He regretted none of the decisions that had gotten him here, but the broken promise to himself still rankled.

He grimaced, then realized that no one else could see his facial expressions.   He got irritated with himself for broadcasting his feelings to a nonexistant audience; who could possibly be watching him?  He chugged the rest of his drink, forcing himself to swallow the lukewarm liquid, put his cup near the sink, and went to go get himself dressed.  He had to find something to do today to take his mind off just how much he didn't want to be here.  Besides, given how he'd missed so much about Stan until the flight out of Seattle, he rationalized that spending the day learning more about the surrounding town and the ghost legends surrounding it was worth putting on pants.

A thought occurred to him as he pulled on a shirt and pants over his form-fitting body armor.  He could go and inspect these so-called wards placed around the town, just to see if these mages in the sticks actually knew anything at all.  He suspected that the boundary around the town had been caused more by a lack of power by the encroaching forces rather than any real competence from the locals.  Unlike anyone else on the team, once he'd gotten dressed, he was ready to go; no need to make decisions about whether or not to strap on any ordinance that may break local or international gun laws.  Maria had left her Predator behind, he saw, and he hoped she knew what she was doing.

He took the minivan, driving slowly through town, hoping that the sensor array wouldn't be too alarmed at his movements to warn Maria.  This particular road had once been on the local route to the state highway system, but now he had a vacant lot covered in waist-high grass on his left and an abandoned garage on his righ.  He parked on the shoulder a good twenty meters from the town's boundary, fully conscious of its location despite no obvious visual cues.  Sure, the vegetation on this side certainly seemed more vibrant, but that could be his imagination.  He eased his seat down, locked the doors, and slipped into the astral.

Here, on this side of reality, a faint orange shimmer barely stood out against the flat grey of the world.  Pablo supposed the orange to be the barrier, but he could not really gauge its strength or its origin.  The other side looked hazy, indistinct, possibly as a result of the barrier.  He moved his consciousness forward, leaving behind his body, and gently reached an ethereal hand to the orange in front of him.  His hand passed through with no resistance, and he felt no difference having done so.  He moved through.

Haziness persisted on the other side, so Pablo assumed something else had to be causing the effect.  Having ruled out the barrier itself, he began to suspect that the stories were true, that there had been a great many mining tragedies in the area, and that the general depression had resulted in a degradation of astral space around the town.  Such `high background regions' make handling magic difficult for those not used to them.  It certainly explained why he'd felt so tense right before they'd arrived.  He'd already suspected as much, but hadn't actually scouted astral space to be sure. 

As he stood with the barrier about five meters behind him, considering this minor revelation, he spotted a shadow moving rapidly through the deadened trees.  Insubstantial and vague, the shadow disappeared as he turned his attention to it, nothing more than a wisp of rumor.  A ghost.  They hadn't been lying, or melodramatic, these hicks; he recognized the astral signature from two previous jobs.  He began to prepare the usual countermeasures when he saw another ghost, further back in the trees, then two more.  Finally.  Something to do.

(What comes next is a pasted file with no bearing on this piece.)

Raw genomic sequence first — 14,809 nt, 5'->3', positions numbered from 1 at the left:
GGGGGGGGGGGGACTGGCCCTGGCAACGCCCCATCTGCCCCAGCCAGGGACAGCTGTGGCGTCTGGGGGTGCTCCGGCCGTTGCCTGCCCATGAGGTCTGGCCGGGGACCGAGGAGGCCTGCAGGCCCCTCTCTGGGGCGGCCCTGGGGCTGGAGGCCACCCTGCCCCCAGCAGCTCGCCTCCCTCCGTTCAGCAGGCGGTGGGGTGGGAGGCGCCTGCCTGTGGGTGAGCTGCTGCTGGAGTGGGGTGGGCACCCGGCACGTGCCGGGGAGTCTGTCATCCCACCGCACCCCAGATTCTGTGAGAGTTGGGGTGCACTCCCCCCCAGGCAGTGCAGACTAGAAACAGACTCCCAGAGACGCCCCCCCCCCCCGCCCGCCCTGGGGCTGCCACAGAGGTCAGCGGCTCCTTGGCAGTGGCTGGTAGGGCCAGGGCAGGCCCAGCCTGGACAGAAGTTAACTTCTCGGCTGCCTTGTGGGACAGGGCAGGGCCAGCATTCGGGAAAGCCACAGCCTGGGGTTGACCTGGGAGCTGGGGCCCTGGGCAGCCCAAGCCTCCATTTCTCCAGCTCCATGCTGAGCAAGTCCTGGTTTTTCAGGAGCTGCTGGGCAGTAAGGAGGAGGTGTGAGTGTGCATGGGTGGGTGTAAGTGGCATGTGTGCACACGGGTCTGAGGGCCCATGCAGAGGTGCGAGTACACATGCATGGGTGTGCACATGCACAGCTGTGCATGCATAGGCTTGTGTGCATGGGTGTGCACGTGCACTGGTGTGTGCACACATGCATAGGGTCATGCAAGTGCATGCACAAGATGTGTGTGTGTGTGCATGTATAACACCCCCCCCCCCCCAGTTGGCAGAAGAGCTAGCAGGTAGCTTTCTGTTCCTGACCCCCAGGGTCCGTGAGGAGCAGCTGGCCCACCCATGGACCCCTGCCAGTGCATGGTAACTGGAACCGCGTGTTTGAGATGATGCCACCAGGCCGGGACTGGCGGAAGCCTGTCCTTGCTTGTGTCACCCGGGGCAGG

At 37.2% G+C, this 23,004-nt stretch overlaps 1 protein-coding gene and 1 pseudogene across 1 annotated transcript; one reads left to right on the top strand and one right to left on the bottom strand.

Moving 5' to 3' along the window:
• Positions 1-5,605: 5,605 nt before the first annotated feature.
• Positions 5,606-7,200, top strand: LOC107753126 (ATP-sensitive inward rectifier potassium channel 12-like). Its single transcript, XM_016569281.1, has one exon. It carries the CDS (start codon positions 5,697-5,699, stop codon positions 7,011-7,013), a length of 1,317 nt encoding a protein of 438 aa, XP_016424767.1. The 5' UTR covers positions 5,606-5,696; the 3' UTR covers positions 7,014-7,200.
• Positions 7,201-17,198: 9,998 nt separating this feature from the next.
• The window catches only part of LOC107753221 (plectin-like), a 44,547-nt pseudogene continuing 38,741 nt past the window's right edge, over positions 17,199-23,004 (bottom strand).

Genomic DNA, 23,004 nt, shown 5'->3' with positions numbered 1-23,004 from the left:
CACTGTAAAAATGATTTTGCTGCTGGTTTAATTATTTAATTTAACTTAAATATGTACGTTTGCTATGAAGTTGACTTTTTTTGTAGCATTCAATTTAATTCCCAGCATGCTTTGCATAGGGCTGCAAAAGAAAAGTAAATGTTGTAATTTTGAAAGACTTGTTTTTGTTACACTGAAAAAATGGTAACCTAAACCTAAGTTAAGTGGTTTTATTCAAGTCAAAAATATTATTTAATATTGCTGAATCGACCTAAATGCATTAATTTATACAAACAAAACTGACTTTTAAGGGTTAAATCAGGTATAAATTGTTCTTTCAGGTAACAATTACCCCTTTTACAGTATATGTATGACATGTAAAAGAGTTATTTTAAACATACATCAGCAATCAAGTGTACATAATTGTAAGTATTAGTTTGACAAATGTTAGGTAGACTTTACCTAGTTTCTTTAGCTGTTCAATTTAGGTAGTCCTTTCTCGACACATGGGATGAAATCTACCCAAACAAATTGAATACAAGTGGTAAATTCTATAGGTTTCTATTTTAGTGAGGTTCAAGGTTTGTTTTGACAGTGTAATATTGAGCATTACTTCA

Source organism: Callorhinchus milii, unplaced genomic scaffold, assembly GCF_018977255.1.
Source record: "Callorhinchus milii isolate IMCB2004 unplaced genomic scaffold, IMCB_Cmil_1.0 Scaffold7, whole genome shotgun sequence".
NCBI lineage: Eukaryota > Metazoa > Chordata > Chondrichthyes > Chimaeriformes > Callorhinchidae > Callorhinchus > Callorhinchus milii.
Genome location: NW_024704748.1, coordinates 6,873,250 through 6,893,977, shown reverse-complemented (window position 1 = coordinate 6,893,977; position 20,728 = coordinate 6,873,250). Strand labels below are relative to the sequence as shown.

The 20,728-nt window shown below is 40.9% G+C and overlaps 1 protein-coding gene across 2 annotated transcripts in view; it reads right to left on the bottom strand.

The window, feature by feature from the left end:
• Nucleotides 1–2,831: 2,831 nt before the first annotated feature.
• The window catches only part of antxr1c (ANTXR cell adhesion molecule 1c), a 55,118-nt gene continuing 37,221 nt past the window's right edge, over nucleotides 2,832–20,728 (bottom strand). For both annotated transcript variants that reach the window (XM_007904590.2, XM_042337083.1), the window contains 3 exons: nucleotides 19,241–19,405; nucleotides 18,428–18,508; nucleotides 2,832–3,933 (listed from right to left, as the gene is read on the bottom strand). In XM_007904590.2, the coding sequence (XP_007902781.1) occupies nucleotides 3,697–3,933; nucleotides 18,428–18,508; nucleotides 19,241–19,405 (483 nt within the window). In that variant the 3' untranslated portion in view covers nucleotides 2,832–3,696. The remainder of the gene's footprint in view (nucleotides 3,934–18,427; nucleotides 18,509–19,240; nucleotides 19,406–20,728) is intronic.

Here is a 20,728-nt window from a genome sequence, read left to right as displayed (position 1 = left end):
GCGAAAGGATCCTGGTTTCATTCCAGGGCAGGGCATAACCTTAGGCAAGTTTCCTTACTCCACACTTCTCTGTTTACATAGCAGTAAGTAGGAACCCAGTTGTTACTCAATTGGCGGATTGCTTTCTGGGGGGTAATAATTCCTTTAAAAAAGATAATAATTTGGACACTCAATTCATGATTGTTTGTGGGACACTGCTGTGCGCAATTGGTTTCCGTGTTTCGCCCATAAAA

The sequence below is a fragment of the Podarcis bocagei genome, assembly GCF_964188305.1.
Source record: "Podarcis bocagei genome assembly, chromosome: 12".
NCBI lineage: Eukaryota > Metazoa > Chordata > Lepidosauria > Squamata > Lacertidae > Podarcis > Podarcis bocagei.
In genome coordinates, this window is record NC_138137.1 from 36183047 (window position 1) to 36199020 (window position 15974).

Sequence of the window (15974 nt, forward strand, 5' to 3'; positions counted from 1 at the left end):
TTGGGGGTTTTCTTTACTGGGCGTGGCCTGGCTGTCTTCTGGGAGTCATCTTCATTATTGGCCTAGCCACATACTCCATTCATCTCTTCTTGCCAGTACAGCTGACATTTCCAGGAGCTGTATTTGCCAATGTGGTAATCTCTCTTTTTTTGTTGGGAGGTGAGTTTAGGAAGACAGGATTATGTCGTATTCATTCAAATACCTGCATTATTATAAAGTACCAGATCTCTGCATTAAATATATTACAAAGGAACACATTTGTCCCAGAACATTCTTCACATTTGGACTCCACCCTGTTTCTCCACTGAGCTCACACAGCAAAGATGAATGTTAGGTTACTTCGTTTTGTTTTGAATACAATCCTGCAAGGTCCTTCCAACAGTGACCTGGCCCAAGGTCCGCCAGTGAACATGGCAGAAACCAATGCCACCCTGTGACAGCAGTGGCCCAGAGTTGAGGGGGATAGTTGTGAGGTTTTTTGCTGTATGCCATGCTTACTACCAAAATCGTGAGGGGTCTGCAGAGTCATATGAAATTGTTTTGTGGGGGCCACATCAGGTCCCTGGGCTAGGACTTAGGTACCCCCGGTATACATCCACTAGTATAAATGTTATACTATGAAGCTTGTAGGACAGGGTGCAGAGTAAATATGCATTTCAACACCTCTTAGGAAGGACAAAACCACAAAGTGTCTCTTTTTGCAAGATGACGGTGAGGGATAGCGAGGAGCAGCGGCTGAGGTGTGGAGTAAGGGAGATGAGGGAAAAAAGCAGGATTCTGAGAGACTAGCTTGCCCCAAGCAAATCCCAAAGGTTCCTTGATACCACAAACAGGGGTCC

Mana darts fired from his ethereal arms, slicing through the haze and puncturing the nearest ghost.  It burst into a cloud of blackened motes, suggesting that it had been more of a shade or a phantasm than an actual ghost; ghosts had enough remaining essence that they weren't so easily dispelled.  Still, removing these nuisances would be entertaining, and might even help alleviate some of the toxic background magic. 

Rather than dispersing, more phantasms began to congregate.  He supposed that his magic drew them in like moths to a flame, but unfortunately for them, he could sling these darts all day and not get tired.  None of them were getting within ten feet of him, so he decided to start having a little fun with it.  He began dancing around, just near the edge of the border, firing darts in barrages to wipe them out.  They finally began to swarm, so he ducked back to the other side of the barrier, leaving hammering on it behind him.

At least, that had been the plan.  At the last second, one of them managed to grab his astral leg on the other side as he made the crossing, numbing him from the knee down.  Its grip seemed to merge with his leg, shredding his spirit and sending shooting, excruciating pain throughout his astral body.  He fired darts at it, but the face that reared up bore as much resemblance to a phantasm as Jinx did to an action star.  This thing exuded malevolent triumph as it began clawing its way up Pablo's astral form, breaking through the barrier and coming out through the other side.  Cold terror fed his next spell, a much more powerful blast of magic that blew the thing off of him and sent it tumbling back to the other side of the barrier. 

The swirling cloud of distracting phantasms had all but disappeared, leaving this larger, nastier spirit on the other side of the barrier.  It tapped experimentally on the orange wall, an impossibly long tongue reaching out to lick its eyeball as it looked at Pablo's battered astral form.  Ripples grew from the taps like ripples in a pond, but the barrier held.  The spirit winked at him and slowly faded away. 

A dark shadow flitted in the trees just beyond the barrier.  Pablo supposed that the trap had been reset.  He returned to his body with a gasp.

As much as it pained him to admit it, he was in over his head.  They definitely needed to call in some magical support on this one.